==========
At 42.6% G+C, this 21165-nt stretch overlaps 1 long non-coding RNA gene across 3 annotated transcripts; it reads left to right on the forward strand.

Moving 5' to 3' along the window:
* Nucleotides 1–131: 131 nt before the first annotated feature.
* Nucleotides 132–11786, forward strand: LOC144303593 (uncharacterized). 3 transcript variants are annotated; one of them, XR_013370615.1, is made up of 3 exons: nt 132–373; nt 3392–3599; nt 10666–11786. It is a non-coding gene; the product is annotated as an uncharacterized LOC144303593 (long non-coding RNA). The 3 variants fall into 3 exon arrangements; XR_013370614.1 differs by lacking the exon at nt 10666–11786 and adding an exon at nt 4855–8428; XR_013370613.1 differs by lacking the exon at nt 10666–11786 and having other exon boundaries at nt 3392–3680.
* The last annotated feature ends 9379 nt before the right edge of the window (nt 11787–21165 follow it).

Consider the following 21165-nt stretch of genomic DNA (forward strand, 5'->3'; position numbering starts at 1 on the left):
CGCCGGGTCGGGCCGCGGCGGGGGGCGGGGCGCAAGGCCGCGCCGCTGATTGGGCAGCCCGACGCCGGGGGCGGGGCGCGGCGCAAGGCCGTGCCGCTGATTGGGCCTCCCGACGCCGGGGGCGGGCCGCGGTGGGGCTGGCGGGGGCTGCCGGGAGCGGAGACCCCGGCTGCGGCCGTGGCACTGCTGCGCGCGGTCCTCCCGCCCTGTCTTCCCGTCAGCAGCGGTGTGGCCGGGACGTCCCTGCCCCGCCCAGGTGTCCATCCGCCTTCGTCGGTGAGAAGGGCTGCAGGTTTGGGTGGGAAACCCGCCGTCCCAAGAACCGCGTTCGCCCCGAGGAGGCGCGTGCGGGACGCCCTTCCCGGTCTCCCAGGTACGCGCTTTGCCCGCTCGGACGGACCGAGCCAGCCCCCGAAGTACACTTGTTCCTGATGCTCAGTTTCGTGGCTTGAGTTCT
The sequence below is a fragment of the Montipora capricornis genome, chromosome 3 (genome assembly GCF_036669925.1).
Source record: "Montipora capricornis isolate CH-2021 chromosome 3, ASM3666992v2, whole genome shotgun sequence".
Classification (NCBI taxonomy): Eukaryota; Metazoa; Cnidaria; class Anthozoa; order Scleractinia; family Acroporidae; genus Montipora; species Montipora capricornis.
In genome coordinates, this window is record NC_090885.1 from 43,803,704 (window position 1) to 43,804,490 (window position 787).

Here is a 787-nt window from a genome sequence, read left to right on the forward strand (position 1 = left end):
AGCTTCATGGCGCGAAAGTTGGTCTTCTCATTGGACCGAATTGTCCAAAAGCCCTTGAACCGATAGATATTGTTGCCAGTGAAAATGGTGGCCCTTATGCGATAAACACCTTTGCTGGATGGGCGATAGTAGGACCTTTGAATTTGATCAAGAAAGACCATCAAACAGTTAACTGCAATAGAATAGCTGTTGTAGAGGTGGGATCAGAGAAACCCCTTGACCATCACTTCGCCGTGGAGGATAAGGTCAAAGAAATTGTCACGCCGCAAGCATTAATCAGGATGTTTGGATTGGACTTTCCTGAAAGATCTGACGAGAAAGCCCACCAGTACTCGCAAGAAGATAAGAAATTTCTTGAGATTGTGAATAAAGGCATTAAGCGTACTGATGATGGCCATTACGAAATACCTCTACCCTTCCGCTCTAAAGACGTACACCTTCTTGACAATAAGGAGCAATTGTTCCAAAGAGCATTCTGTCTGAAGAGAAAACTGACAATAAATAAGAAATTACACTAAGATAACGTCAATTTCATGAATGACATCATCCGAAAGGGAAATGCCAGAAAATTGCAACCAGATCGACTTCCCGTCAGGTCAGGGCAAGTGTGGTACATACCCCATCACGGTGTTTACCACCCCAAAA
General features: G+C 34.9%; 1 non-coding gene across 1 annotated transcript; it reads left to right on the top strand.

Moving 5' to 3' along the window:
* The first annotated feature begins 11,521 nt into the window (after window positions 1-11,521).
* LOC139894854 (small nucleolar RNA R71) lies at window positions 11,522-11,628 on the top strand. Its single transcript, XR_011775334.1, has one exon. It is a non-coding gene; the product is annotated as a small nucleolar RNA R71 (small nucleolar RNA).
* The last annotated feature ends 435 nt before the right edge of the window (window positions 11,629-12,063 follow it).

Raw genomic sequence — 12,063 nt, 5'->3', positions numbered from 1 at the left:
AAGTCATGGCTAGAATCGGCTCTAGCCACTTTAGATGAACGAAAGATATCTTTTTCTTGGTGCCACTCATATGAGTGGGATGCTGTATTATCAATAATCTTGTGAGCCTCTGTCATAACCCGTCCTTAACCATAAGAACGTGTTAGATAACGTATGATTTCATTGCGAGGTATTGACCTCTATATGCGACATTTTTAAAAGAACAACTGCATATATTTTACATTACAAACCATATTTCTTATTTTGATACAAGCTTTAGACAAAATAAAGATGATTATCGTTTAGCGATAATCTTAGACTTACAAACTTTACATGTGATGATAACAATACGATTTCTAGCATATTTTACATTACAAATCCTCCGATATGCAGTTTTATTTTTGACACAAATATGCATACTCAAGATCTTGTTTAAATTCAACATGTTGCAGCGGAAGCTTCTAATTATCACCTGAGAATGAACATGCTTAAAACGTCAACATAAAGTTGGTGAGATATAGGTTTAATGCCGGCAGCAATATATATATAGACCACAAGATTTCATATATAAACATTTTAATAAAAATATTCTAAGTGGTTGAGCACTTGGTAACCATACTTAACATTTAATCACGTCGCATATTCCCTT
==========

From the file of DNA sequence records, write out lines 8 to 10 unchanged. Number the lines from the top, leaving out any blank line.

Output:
The sequence below is a fragment of the Montipora capricornis genome, chromosome 3 (genome assembly GCF_036669925.1).
Source record: "Montipora capricornis isolate CH-2021 chromosome 3, ASM3666992v2, whole genome shotgun sequence".
Classification (NCBI taxonomy): Eukaryota; Metazoa; Cnidaria; class Anthozoa; order Scleractinia; family Acroporidae; genus Montipora; species Montipora capricornis.